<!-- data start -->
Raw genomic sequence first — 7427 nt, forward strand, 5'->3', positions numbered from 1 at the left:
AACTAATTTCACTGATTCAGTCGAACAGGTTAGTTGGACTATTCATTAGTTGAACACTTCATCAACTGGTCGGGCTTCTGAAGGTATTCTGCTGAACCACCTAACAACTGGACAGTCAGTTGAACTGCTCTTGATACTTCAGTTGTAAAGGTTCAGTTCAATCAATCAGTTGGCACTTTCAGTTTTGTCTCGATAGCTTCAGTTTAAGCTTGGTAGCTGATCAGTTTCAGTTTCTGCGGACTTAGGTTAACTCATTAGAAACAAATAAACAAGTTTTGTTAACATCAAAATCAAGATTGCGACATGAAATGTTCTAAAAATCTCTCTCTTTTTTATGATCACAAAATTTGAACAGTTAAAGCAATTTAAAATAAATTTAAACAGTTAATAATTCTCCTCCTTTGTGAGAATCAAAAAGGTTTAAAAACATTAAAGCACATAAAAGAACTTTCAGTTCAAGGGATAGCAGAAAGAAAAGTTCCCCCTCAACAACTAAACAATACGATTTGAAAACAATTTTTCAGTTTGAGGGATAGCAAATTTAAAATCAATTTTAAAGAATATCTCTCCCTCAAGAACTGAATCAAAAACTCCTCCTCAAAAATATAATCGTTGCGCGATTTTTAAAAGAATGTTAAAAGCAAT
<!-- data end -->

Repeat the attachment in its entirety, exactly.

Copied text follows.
Raw genomic sequence first — 7427 nt, forward strand, 5'->3', positions numbered from 1 at the left:
AACTAATTTCACTGATTCAGTCGAACAGGTTAGTTGGACTATTCATTAGTTGAACACTTCATCAACTGGTCGGGCTTCTGAAGGTATTCTGCTGAACCACCTAACAACTGGACAGTCAGTTGAACTGCTCTTGATACTTCAGTTGTAAAGGTTCAGTTCAATCAATCAGTTGGCACTTTCAGTTTTGTCTCGATAGCTTCAGTTTAAGCTTGGTAGCTGATCAGTTTCAGTTTCTGCGGACTTAGGTTAACTCATTAGAAACAAATAAACAAGTTTTGTTAACATCAAAATCAAGATTGCGACATGAAATGTTCTAAAAATCTCTCTCTTTTTTATGATCACAAAATTTGAACAGTTAAAGCAATTTAAAATAAATTTAAACAGTTAATAATTCTCCTCCTTTGTGAGAATCAAAAAGGTTTAAAAACATTAAAGCACATAAAAGAACTTTCAGTTCAAGGGATAGCAGAAAGAAAAGTTCCCCCTCAACAACTAAACAATACGATTTGAAAACAATTTTTCAGTTTGAGGGATAGCAAATTTAAAATCAATTTTAAAGAATATCTCTCCCTCAAGAACTGAATCAAAAACTCCTCCTCAAAAATATAATCGTTGCGCGATTTTTAAAAGAATGTTAAAAGCAAT